I had an experience last week that helped solidify my stance in the permanent versus term insurance debate. One of my friends was getting a new life insurance policy. She already knew I am a “buy term and invest the rest” kind of guy. But she is the type of person that studies every angle of a situation to ensure she makes the best decision that she can.
So she got quotes for both term and permanent policies. And of course, the permanent policy illustrations claimed she would make much more money if she invested in their permanent insurance rather than buying a term policy. I suggested that we dissect the illustration together to see if we could find the true benefit of these permanent policies. We quickly found that the illustration wasn’t quite as helpful or accurate as it should be. Here’s why.
The illustrations were convoluted
The first thing that stood out to me was that the multiple illustrations totaled over 100 pages. Despite their length, the illustrations never clearly explained the benefits and drawbacks of the different policies my friend should consider.
One of the policies was a Flexible Premium Universal Life policy. The illustration showed a variety of scenarios of account growth with guaranteed values, non-guaranteed values, as well as several different formulas for how interest was charged to the account. In the end, neither of us understood what we the numbers actually showed us, even though we are both lawyers and analyze numbers on a daily basis.
The illustrations hid the fees
One thing notably absent from the 100+ page description of the accounts was a simple discussion on the fees associated with each policy. Way at the back of the Universal Life illustration, we found a break out of all of the charges – premium charge, cost of insurance charge, policy issue charge, and other charges.
The scariest of these charges was the policy issue charge which was almost 19% of the yearly premium. I repeat…19%!!! In the first ten years, my friend would pay 27% of her premium in fees. Yet somehow the illustration still gave a 9.7% return on investment on the premiums.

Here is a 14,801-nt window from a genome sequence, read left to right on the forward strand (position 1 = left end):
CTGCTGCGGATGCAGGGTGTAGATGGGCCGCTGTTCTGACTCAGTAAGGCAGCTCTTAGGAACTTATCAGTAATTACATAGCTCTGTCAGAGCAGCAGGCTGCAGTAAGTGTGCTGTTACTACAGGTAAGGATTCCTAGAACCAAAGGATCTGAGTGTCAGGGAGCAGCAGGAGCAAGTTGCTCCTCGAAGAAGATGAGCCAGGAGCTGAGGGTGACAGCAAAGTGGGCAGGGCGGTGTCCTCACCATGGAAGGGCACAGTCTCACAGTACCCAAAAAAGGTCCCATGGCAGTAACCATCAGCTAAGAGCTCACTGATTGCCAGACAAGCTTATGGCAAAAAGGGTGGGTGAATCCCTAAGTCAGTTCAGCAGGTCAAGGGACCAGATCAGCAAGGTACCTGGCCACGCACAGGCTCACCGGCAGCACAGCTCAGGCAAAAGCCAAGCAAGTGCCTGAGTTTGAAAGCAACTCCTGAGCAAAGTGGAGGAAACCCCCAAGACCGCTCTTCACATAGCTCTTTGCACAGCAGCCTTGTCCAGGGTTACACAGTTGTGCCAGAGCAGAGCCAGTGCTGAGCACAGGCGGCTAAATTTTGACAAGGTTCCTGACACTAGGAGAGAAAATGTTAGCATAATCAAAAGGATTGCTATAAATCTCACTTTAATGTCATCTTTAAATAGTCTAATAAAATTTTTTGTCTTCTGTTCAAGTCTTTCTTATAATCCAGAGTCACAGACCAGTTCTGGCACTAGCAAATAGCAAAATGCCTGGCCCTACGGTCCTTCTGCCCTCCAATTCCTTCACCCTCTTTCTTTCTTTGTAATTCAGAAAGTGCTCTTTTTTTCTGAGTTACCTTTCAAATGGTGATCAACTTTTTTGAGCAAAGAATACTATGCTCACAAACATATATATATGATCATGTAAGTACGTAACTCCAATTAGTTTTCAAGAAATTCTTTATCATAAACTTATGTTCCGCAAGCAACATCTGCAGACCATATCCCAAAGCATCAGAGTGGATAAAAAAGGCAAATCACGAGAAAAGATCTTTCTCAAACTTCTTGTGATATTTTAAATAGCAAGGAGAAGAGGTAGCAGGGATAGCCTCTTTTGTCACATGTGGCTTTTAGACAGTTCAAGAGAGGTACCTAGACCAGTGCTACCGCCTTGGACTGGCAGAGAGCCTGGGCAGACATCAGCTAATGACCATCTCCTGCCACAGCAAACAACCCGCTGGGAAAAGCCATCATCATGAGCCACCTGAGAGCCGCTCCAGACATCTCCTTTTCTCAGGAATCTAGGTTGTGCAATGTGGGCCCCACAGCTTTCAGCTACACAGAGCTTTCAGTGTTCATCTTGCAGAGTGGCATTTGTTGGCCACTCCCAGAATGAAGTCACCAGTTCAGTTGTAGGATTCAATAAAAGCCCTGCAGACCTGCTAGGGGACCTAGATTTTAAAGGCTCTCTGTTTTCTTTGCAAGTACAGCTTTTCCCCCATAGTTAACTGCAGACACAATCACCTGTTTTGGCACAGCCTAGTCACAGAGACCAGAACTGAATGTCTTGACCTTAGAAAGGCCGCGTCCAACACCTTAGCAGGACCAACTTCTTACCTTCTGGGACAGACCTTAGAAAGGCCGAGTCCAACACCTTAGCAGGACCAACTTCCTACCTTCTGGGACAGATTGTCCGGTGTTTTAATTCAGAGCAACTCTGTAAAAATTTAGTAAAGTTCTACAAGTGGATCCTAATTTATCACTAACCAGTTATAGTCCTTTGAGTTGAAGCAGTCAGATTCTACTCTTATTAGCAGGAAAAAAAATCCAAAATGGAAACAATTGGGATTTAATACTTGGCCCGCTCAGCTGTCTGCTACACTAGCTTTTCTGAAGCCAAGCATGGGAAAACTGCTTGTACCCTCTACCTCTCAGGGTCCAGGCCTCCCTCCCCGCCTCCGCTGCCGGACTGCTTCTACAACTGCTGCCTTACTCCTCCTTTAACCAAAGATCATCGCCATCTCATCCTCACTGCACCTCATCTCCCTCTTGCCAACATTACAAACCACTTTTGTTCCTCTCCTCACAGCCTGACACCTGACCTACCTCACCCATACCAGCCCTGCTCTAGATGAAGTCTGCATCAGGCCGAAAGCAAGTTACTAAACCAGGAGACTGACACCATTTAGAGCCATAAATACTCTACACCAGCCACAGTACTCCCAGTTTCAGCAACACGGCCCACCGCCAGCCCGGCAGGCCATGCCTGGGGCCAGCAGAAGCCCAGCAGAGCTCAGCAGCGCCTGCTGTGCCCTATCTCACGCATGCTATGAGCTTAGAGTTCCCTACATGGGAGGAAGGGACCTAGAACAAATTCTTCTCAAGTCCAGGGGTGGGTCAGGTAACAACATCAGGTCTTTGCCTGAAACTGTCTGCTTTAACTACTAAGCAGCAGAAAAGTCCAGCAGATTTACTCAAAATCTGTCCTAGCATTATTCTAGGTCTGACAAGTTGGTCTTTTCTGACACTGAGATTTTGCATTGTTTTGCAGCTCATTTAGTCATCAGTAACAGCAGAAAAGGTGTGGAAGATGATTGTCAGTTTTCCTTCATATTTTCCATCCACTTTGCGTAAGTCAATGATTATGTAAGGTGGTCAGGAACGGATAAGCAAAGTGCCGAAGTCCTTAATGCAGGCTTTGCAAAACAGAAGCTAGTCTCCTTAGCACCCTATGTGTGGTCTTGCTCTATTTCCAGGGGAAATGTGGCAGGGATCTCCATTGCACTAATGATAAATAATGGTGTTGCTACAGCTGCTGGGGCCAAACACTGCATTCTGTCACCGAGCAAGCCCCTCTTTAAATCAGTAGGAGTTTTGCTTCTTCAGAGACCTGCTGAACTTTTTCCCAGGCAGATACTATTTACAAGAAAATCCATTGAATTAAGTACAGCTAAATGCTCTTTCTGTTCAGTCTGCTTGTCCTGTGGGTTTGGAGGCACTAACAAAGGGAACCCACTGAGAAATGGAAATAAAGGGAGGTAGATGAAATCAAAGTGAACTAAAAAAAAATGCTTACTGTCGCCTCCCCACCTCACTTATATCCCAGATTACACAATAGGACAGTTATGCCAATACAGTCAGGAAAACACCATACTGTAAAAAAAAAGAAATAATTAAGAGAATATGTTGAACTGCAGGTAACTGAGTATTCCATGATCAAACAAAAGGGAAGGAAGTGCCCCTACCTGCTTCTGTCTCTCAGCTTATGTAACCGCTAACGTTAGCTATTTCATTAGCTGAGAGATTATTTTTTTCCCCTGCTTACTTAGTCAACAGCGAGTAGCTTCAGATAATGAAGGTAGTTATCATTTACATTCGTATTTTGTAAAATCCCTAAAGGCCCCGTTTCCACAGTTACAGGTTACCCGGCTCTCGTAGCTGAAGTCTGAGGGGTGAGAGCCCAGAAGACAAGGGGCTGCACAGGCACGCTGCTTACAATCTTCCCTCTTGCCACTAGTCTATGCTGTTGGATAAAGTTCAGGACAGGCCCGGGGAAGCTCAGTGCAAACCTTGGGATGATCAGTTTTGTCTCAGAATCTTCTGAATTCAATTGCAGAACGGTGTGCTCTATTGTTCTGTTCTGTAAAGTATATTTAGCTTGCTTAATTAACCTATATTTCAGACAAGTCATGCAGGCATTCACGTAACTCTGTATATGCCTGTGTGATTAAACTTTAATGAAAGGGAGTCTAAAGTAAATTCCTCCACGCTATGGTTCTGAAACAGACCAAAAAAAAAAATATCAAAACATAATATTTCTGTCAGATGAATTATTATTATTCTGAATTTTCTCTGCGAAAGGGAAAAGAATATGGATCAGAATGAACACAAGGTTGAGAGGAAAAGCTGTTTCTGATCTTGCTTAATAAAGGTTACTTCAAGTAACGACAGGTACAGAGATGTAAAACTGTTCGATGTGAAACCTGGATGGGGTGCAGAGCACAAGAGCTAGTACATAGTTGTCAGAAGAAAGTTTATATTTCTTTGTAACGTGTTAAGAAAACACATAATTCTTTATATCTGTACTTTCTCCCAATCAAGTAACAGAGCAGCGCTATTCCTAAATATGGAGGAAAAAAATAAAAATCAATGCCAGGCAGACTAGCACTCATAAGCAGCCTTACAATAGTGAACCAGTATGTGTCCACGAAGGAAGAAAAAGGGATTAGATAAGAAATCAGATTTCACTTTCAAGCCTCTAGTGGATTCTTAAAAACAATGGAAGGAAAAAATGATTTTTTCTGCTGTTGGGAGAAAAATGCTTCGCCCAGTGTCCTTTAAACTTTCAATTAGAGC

I don’t’ see how that math works out, but the warning in the illustration let me know the numbers probably weren’t that useful: “This illustration assumes that the currently illustrated non-guaranteed elements will continue unchanged for all years shown. This is not likely to occur and actual results may be more or less favorable than those shown. “
The illustrations don’t compare apples to apples
The illustration we paid particular attention to broke down the opportunity costs of investing in a term policy versus a permanent one. The illustration showed most of the investment policies beating the “buy and invest the rest” approach by over $500,000.
Again, rationally speaking, I don’t see, given the high costs, how that could be true. But I also dug deeper into the illustration’s assumptions and found that the comparison was from between a tax-deferred savings vehicle and a taxable account.
In other words, the illustration assumes my friend doesn’t have access to a 401k or IRA, or that she’s completely maxing them out and has no other places to put her cash. If the comparison were between two tax-advantaged accounts, we could analyze the costs of each vehicle without having to take taxes into account. My guess is that the expensive permanent policies would lose that battle, which is why it wasn’t shown.
In the end, my friend decided to go with the term policy. The high fees, complexities, and overall unease of the illustrations didn’t sit well with either of us. The simple strategy of buying term insurance and investing in the retirement tools at your disposal still appears to be the best bet.